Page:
The story of the Military World Games is closely tied with the evolution of IMSC. Before 1948, something called the Interallied Games were held in France in 1919. This event saw 1500 international athletes from 18 countries competing, with a second such event held again decades later in Berlin, circa 1946. In May of that same year, the Allied Forces Sports Council was organized and later disbanded in 1947.
But the idea of an international sports competition focused solely on sports and not politics or sectarian concerns was powerful enough to inspire the IMSC in 1948, started by five European nations (see above) with Argentina, Egypt, and American all becoming members by 1951. The following year, other nations including Iraq, Syria, Pakistan, and Lebanon would also join.
At the height of the Cold War, some Warsaw Pact member nations joined with a rival organization known as the Allied Armies Sports Committee. Decades later, in the 1990s, these two organizations would merge.
Before 1995, IMSC organized as many as twenty world championship events for individual sports per year. After 1995, the Military World Games is scheduled every four years as a multi-sport event.
The very first of the IMSC games honored the 50th anniversary of the end of World War Two and the establishment of the United Nations Charter.
Military World Games: Summer And Winter Editions
The Military World Games are held as Summer and Winter events, similar to past iterations of the Olympics. Locations for the Summer games have included:
- Wuhan, China 2019
- Mungyeong, Korea 2015
- Rio de Janeiro, Brazil 2011
- Hyderabad, India 2007
- Catania, Italy 2003
- Zagreb, Croatia 1999
- Rome, Italy 1995
Locations for the Military World Games, Winter Edition have included:
- Berchtesgaden and Ruhpolding, Germany 2021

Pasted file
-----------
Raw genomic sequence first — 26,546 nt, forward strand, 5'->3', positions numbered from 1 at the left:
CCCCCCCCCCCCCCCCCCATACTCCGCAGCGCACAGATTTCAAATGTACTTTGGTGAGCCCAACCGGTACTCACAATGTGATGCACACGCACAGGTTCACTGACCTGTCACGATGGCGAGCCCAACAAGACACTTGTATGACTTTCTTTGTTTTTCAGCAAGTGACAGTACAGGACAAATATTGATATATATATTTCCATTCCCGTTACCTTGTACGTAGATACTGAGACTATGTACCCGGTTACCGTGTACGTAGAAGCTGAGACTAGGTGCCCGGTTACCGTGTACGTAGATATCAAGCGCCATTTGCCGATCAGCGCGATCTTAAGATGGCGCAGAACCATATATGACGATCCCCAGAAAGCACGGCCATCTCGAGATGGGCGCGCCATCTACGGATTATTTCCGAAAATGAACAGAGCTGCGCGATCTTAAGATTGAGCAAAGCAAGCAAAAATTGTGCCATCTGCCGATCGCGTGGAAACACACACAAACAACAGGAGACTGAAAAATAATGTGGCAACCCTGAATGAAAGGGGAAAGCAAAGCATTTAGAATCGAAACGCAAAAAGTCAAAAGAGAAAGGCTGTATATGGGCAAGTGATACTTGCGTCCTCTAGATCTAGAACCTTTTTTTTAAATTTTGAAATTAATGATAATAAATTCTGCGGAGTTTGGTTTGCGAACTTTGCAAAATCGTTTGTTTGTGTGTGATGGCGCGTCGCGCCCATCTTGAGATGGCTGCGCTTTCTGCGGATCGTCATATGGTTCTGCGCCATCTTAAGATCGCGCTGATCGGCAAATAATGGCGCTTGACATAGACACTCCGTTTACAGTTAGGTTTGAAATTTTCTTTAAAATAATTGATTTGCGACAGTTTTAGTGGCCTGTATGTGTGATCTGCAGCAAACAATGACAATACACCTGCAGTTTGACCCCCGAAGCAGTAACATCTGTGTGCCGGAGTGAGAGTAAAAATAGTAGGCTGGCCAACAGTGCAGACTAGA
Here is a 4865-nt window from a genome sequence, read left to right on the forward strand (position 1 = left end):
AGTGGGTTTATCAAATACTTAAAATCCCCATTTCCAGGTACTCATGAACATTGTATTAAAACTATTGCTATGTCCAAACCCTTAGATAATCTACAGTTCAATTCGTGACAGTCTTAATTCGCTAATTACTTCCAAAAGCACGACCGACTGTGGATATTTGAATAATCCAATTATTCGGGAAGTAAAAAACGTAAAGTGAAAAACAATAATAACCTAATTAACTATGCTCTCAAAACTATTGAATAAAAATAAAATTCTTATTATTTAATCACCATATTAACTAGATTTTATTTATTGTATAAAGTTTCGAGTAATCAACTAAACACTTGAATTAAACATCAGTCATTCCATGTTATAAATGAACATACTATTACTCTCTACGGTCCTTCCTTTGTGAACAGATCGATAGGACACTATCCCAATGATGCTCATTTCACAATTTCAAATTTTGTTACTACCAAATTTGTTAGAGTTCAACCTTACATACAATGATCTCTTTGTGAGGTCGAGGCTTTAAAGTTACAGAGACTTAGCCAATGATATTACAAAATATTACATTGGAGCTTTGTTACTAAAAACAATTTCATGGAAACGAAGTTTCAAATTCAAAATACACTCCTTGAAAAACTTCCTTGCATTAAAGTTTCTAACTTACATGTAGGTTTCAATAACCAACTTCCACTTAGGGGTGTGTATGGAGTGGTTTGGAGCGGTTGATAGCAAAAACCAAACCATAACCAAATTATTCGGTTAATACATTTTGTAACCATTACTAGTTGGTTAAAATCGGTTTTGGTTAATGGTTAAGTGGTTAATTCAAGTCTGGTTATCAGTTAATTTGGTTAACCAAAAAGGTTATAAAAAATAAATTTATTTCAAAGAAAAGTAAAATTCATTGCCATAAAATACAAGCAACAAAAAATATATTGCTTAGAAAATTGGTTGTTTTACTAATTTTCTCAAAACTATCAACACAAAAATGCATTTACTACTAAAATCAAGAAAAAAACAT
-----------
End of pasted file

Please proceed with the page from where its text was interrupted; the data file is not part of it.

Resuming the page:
- Sochi, Russia 2017
- Annecy, France 2013
- Aoste, Italy 2010
Military World Games Competitions
The types of sporting events open to competitors in the Military World Games have included:
- Alpine Skiing
- Football/Soccer (Men/Women)
- Indoor Climbing
- Modern Pentathlon
- Short Track
- Ski Orienteering
- Track and Field
Military World Games: A Selected Timeline
- 1995 Military World Games: Rome, Italy. More than 90 nations competed with 17 sporting events scheduled.
- 1999 Military World Games: Zagreb, Croatia. 82 nations, 20 events, and seven thousand participants compete.
- 2003 Military World Games: Catania, Italy. 84 nations gathered there to compete in 13 different sporting events.
- 2007 Military World Games: Hyderabad, India. Featuring 101 countries competing in 14 sports.
- 2011 Military World Games: Rio de Janeiro, Brazil. 108 countries competing in 20 sports.
- 2015 Military World Games: Mungyeong, Korea. 105 countries, 24 sports, including five military sports.
- 2019 Military World Games: Wuhan, China. 23 sporting events scheduled for December 2019.
Who Is Eligible To Compete In The Military World Games
The sport-specific requirements to compete in the Military World Games will vary depending on the sport, the current level of world-class standards athletes must meet to take part, and current benchmarks for qualifying beyond the preliminary rounds.
Participation requires active military service, membership in the National Guard, or as a Reservist. In all cases the athletes must serve in an active status.
Service members interested in becoming part of a U.S. Armed Forces Team with a goal of competing at the Military World Games level must apply via their branch of military service’s Sports Office. You can find your branch of service’s sports office via the DoD Armed Forces Sports official site.